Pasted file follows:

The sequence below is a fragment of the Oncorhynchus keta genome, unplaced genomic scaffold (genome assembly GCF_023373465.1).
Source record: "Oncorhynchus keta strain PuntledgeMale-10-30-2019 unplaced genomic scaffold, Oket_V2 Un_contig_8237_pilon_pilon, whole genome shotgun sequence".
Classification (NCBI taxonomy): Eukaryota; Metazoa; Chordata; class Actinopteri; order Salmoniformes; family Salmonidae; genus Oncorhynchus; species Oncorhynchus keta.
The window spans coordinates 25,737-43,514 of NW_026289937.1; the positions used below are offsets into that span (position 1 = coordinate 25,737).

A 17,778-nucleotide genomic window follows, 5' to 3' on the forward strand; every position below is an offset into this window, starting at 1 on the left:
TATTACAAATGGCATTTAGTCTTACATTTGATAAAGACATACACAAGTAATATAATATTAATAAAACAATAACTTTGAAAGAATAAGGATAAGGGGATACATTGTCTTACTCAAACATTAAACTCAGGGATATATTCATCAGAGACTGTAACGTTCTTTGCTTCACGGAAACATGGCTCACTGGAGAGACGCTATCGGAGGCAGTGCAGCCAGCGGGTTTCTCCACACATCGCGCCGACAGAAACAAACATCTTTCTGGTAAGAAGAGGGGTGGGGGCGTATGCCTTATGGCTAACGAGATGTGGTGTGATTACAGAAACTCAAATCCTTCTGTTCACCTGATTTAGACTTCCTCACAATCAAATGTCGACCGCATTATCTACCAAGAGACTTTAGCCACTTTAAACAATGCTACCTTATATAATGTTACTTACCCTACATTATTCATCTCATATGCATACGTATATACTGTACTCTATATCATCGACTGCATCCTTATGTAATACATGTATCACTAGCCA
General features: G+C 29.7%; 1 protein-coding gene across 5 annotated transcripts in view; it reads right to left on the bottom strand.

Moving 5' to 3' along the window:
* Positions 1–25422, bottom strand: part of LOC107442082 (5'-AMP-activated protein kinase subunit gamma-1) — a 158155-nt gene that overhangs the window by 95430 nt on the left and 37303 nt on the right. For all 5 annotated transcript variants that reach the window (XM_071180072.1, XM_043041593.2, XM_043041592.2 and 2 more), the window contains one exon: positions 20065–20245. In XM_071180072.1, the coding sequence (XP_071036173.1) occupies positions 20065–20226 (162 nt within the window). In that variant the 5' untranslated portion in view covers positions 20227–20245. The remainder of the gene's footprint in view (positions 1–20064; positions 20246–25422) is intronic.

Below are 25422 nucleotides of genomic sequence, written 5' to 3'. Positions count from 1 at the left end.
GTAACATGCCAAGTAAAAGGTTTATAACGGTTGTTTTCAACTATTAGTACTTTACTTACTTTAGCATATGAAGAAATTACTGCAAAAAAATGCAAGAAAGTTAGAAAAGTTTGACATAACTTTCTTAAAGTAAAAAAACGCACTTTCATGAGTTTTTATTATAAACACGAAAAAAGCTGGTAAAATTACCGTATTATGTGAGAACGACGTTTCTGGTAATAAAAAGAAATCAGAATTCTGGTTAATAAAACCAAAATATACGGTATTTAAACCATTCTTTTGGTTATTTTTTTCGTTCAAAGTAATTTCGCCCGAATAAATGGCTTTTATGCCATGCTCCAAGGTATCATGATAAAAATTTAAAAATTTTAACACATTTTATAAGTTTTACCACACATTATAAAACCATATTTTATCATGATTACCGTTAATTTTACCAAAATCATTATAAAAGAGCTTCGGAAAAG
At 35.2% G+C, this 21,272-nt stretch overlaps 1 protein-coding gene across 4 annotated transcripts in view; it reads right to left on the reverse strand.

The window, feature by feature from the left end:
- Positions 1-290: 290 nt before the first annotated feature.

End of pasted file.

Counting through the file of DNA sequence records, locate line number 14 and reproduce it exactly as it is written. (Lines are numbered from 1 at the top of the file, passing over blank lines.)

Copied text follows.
- Positions 1-290: 290 nt before the first annotated feature.